When I dealt with Graves’ disease in 2008/2009 I had a mild goiter, which is a swelling of the thyroid gland. In my case it was caused by the hyperthyroidism associated with my condition. But there can be other causes of goiter, and while I’ve written a few different articles on this topic, since I get a lot of questions related to thyroid swelling I figured I’d put together an updated post which includes five things you should know.
1. Any thyroid hormone imbalance can cause a goiter. In the opening paragraph I mentioned how I had a mild goiter when I dealt with Graves’ disease, and both hyperthyroidism and hypothyroidism can lead to an enlarged thyroid gland. When this is the case the obvious goal should be to correct the thyroid hormone imbalance. While you always want to address the underlying cause, while doing this it might be necessary to take something to increase or decrease the thyroid hormone levels. For example, if someone has hyperthyroidism then they might need to take antithyroid medication (i.e. methimazole) or herbs (i.e. bugleweed), whereas if someone has hypothyroidism they might need to take thyroid hormone replacement.
2. There can be other causes of thyroid swelling. Here are some of the causes of nontoxic goiter according to a research article (1):
- Physiological goiter (puberty, pregnancy)
- Iodine deficiency
- Goitrogens (broccoli, cabbage, goitrogenic drugs)
- Radiation exposure
- TSH release from the pituitary glands
- Granulomatous disease
I’m not going to discuss all of these, but I will talk about a few of them. Let’s start with cruciferous vegetables, which are considered to be goitrogens, which in turn can potentially inhibit thyroid function, thus leading to a goiter. While exposure to goitrogens can be a potential cause of a goiter, most people do fine eating cruciferous vegetables. This includes those with hypothyroidism and hyperthyroidism. In fact, in the past I’ve intentionally tried using raw cruciferous vegetables to lower thyroid hormone levels in some of my hyperthyroid patients with no success. Therefore, I encourage most of my patients to eat plenty of cruciferous vegetables.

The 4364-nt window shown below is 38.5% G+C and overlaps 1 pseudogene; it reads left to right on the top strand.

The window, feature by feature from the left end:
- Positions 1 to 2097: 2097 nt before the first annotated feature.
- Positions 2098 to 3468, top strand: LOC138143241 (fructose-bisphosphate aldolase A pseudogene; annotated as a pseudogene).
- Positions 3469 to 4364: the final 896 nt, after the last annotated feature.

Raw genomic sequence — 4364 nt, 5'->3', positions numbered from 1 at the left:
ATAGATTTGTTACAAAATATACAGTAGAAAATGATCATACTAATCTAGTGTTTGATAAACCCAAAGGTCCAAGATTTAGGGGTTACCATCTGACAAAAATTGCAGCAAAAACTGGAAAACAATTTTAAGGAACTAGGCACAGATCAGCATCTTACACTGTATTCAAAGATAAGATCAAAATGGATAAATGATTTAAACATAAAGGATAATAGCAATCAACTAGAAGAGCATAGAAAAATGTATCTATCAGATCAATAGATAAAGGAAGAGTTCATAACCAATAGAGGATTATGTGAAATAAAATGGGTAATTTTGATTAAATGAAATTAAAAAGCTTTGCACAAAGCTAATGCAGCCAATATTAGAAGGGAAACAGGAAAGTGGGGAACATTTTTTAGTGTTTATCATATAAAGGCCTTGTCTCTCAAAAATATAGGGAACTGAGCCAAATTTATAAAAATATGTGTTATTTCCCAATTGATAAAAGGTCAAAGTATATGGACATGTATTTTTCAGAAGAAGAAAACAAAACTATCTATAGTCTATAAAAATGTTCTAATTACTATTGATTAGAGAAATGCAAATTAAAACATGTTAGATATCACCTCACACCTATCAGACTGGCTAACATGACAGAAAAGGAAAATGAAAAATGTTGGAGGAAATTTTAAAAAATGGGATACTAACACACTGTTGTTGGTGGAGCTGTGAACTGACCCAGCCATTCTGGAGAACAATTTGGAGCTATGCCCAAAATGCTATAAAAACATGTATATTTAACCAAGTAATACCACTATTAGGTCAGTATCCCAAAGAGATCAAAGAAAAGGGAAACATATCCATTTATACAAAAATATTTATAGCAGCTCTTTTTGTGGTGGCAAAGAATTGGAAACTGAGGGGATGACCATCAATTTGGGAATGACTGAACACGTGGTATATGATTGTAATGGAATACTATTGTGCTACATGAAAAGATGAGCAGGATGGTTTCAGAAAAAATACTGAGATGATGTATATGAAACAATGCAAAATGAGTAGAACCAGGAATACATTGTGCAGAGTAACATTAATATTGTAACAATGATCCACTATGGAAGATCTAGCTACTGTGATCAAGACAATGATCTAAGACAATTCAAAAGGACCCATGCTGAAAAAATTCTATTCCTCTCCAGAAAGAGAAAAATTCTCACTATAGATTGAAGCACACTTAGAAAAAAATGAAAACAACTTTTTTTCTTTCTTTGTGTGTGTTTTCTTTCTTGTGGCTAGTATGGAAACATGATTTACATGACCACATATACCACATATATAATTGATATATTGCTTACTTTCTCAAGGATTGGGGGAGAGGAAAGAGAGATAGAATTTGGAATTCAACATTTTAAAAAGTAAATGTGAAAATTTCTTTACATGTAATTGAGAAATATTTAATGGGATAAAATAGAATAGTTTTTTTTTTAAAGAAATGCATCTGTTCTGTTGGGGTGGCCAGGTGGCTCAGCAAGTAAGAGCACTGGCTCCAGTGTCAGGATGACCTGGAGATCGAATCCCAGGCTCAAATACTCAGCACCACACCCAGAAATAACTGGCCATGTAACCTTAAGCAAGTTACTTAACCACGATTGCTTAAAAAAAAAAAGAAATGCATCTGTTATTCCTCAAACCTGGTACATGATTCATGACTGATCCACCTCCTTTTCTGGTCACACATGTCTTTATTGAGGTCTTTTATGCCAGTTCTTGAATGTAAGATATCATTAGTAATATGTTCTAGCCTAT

Next I’d like to talk about iodine, as an iodine deficiency can potentially cause a goiter. In fact, this is how goitrogens can cause a goiter, as they can inhibit iodine metabolism. However, most people with Graves’ disease and Hashimoto’s who have a goiter don’t have one as a result of an iodine deficiency. On the other hand, some cases of toxic multinodular goiter can be caused by an iodine deficiency.
Two other potential causes of a goiter not mentioned above include insulin resistance and problems with estrogen metabolism. These two conditions not only can cause a goiter, but can also lead to the development of thyroid nodules as well. As a result, it’s important to address these problems.
3. Essential oils such as myrrh and frankincense might help if the cause of the goiter is inflammatory in nature. The truth is that other natural anti-inflammatory agents can help to reduce a goiter if it’s inflammatory in nature. But I’m focusing on essential oils here because a lot of people ask whether rubbing essential oils on their thyroid gland can help. Once again, it depends on the cause of the problem, as there are people who have received great benefits from rubbing essential oils such as myrrh and frankincense on their thyroid gland, but there also have been people who didn’t see any benefits when using these. I need to remind you that essential oils are very concentrated, and so you only would need to use one or two drops of each essential oil, and you would want to dilute them with a carrier oil (i.e. fractionated coconut oil). Then you can put the diluted oils in a roller ball and rub it on the thyroid gland.